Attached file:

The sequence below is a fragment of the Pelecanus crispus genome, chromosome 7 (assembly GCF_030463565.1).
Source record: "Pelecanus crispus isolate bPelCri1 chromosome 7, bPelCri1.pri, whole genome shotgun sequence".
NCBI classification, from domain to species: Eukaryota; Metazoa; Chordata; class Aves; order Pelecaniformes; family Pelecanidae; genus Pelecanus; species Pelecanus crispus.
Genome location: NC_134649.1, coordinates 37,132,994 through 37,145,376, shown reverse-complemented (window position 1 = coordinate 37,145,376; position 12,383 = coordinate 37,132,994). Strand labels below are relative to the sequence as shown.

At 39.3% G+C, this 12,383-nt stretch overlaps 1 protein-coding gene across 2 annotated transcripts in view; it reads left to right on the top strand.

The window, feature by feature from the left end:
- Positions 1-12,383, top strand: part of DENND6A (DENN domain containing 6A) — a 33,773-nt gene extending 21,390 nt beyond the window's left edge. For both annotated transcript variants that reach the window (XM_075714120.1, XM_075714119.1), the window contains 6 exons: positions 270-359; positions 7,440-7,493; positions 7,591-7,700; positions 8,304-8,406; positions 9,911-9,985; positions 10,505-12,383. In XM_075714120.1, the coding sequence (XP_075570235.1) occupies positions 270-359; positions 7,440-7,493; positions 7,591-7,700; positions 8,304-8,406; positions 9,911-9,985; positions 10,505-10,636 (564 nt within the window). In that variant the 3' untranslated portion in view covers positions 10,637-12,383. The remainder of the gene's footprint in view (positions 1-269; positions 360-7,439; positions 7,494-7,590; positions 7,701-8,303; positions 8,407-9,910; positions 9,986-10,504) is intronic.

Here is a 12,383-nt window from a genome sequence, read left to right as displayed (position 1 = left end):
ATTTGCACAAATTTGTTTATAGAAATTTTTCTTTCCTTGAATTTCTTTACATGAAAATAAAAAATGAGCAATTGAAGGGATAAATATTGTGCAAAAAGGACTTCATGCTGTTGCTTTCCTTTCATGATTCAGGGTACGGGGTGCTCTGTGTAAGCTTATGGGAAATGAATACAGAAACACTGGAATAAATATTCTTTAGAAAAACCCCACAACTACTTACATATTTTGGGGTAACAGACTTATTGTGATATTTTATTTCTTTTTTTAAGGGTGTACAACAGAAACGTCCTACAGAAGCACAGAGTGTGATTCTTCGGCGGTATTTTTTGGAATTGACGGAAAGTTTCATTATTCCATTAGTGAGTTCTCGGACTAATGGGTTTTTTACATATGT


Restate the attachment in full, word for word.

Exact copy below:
The sequence below is a fragment of the Pelecanus crispus genome, chromosome 7 (assembly GCF_030463565.1).
Source record: "Pelecanus crispus isolate bPelCri1 chromosome 7, bPelCri1.pri, whole genome shotgun sequence".
NCBI classification, from domain to species: Eukaryota; Metazoa; Chordata; class Aves; order Pelecaniformes; family Pelecanidae; genus Pelecanus; species Pelecanus crispus.
Genome location: NC_134649.1, coordinates 37,132,994 through 37,145,376, shown reverse-complemented (window position 1 = coordinate 37,145,376; position 12,383 = coordinate 37,132,994). Strand labels below are relative to the sequence as shown.

At 39.3% G+C, this 12,383-nt stretch overlaps 1 protein-coding gene across 2 annotated transcripts in view; it reads left to right on the top strand.

The window, feature by feature from the left end:
- Positions 1-12,383, top strand: part of DENND6A (DENN domain containing 6A) — a 33,773-nt gene extending 21,390 nt beyond the window's left edge. For both annotated transcript variants that reach the window (XM_075714120.1, XM_075714119.1), the window contains 6 exons: positions 270-359; positions 7,440-7,493; positions 7,591-7,700; positions 8,304-8,406; positions 9,911-9,985; positions 10,505-12,383. In XM_075714120.1, the coding sequence (XP_075570235.1) occupies positions 270-359; positions 7,440-7,493; positions 7,591-7,700; positions 8,304-8,406; positions 9,911-9,985; positions 10,505-10,636 (564 nt within the window). In that variant the 3' untranslated portion in view covers positions 10,637-12,383. The remainder of the gene's footprint in view (positions 1-269; positions 360-7,439; positions 7,494-7,590; positions 7,701-8,303; positions 8,407-9,910; positions 9,986-10,504) is intronic.

Here is a 12,383-nt window from a genome sequence, read left to right as displayed (position 1 = left end):
ATTTGCACAAATTTGTTTATAGAAATTTTTCTTTCCTTGAATTTCTTTACATGAAAATAAAAAATGAGCAATTGAAGGGATAAATATTGTGCAAAAAGGACTTCATGCTGTTGCTTTCCTTTCATGATTCAGGGTACGGGGTGCTCTGTGTAAGCTTATGGGAAATGAATACAGAAACACTGGAATAAATATTCTTTAGAAAAACCCCACAACTACTTACATATTTTGGGGTAACAGACTTATTGTGATATTTTATTTCTTTTTTTAAGGGTGTACAACAGAAACGTCCTACAGAAGCACAGAGTGTGATTCTTCGGCGGTATTTTTTGGAATTGACGGAAAGTTTCATTATTCCATTAGTGAGTTCTCGGACTAATGGGTTTTTTACATATGT